Considering that there's still a debate about what constitutes linguistics in general, and the place of higher functions in linguistic discourse in particular (and that's not even counting those who entirely disagree with the theory that there are lower, automatic functions in language processing), arguments within the community are often a result of a fundamental disagreement on where the lines between disciplines lie, and so misrepresenting other school of thought (schools which tend to actually deal with different stages of processing) seems to be a favorite pastime of linguists around the world. This is why it's difficult to fully understand these feuds unless linguistics is one's primary area of expertise, but also why it's so amusing to Noa and me, especially considering that these tiffs tend to be quite clever. As an example, Pinker once wrote an impressive book (at least to the layman), based on Fodor's brilliant "The Modularity of Mind"
, and called it "How The Mind Works"
. In response, Fodor wrote another little book, called "The Mind Doesn't Work That Way"
(which, BTW, is a highly amusing as well as informative book, and I wholeheartedly recommend it).
|Date:||February 23rd, 2007 08:02 pm (UTC)|| |
Thanks! I didn't realize that. I should really read me a few landmark books in linguistics. What do you think of Ong?
|Date:||February 25th, 2007 03:32 pm (UTC)|| |
Ong, as in the guy who wrote about written vs. spoken language? If that's who you mean, then his work is way outside the scope of my particular interests, and I'm not familiar with it, so I can't provide an opinion. My knowledge about written language is limited to something akin to a footnote in the language acquisition branch of psycholinguistics, and the only bit of language acquisition I have more than a cursory knowledge of is phonology...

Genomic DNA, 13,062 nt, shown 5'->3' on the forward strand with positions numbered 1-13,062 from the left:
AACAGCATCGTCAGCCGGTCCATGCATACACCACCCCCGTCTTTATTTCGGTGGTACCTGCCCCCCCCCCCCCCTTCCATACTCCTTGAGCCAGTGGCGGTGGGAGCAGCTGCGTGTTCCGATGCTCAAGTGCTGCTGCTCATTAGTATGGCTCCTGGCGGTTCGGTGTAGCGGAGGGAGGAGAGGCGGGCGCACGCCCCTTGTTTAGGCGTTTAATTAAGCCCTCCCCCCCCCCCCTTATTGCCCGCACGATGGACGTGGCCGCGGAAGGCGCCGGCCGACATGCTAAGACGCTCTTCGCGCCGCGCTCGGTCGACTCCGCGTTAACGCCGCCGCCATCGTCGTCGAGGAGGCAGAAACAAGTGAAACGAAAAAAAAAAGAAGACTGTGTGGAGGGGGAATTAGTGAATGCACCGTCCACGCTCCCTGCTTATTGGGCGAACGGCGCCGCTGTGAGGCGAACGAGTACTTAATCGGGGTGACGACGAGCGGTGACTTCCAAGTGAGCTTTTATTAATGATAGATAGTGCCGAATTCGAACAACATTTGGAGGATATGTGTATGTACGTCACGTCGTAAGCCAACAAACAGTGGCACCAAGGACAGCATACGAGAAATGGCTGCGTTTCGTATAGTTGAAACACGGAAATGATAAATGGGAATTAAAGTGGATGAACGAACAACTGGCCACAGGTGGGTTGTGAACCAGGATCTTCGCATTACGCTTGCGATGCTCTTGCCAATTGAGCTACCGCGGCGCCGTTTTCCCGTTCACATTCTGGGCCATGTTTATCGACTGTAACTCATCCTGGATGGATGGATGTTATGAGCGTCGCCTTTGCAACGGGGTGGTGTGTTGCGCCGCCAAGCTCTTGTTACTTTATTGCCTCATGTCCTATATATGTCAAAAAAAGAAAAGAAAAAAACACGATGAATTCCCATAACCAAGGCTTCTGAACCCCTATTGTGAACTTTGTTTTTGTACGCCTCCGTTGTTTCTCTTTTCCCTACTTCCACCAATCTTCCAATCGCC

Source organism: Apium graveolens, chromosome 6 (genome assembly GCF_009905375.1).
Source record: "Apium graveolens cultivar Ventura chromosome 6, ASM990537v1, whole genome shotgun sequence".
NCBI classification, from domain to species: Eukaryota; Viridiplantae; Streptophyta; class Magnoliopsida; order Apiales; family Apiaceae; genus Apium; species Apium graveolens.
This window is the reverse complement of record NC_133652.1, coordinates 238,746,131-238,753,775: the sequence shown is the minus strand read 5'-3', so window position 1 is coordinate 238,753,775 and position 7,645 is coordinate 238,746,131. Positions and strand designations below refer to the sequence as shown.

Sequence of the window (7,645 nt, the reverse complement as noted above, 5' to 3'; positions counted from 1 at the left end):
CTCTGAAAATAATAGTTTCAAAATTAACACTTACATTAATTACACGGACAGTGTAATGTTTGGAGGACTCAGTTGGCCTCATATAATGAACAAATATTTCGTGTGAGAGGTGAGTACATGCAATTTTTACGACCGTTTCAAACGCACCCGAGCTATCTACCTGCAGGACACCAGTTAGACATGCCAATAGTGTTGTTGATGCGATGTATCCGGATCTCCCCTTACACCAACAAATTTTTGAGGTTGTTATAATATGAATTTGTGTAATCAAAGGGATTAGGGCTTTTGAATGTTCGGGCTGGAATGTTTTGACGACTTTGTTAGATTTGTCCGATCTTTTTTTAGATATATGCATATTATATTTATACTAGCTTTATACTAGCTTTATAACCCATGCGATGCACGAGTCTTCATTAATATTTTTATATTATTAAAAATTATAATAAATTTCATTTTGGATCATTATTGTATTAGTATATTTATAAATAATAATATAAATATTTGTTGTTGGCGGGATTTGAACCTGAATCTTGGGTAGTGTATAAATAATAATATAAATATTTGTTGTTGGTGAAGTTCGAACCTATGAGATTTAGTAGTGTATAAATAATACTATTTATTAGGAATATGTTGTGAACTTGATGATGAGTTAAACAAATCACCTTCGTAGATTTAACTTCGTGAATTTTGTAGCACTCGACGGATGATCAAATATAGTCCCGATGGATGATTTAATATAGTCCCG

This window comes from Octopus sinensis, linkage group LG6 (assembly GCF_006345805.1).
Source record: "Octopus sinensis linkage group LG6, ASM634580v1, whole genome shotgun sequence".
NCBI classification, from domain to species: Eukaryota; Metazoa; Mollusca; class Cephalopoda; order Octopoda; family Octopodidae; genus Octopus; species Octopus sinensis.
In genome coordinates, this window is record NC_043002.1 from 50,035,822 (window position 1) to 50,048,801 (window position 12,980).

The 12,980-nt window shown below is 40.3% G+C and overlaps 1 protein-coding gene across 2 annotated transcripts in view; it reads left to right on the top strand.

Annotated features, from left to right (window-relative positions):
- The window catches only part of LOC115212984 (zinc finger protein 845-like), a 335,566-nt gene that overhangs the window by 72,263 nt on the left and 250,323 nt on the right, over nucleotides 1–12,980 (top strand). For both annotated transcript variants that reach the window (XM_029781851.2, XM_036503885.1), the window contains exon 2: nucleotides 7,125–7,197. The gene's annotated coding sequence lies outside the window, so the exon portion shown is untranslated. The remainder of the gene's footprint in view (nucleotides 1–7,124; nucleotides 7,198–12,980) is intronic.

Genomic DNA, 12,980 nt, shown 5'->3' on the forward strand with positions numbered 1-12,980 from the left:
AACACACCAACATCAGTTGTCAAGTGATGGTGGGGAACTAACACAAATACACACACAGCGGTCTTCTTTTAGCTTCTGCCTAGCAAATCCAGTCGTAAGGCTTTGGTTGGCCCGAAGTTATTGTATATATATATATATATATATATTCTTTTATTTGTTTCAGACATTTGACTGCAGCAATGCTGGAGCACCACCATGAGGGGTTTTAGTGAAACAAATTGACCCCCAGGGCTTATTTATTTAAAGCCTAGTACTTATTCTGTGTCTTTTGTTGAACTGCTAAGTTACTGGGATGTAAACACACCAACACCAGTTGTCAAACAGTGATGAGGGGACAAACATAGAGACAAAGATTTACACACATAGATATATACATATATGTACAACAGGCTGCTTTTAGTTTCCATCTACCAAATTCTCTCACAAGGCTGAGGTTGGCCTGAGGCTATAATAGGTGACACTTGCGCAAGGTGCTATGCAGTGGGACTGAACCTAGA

The further you go into the social sciences, the less I know, mostly because I find it too frustrating to judge the numerous theories in any reliable way. Too many factors, not enough (of what I consider to be) reliable data; especially when philosophy enters into it. I'm much better with things that can be isolated and quantified in well structured experiments. Frege, Russel, Fodor (to name a few), were philosophers whose work could be translated into experiments that could support or disprove their theories. A linguist (a formal semanticist or a psycholinguist) could test their theories against what language is (as opposed to what it "should" or could be), or use them in some practical manner. That's why (and how) I've been exposed to their work on language, but my abilities are limited. When it comes to linguistics, I look at what is, and I try to explain it, in a way that takes into account data that has been gathered, and data that can be extracted. I've learned quite a bit about rhetoric, for example, and epistemology, and I've found it fascinating, but I cannot integrate it into my work in linguistics; the entire discourse is different, and my mind simply doesn't work that way.
I could probably explain myself better, or at least in a more detailed fashion, but I'm feeling slightly brain dead at the moment. My apologies.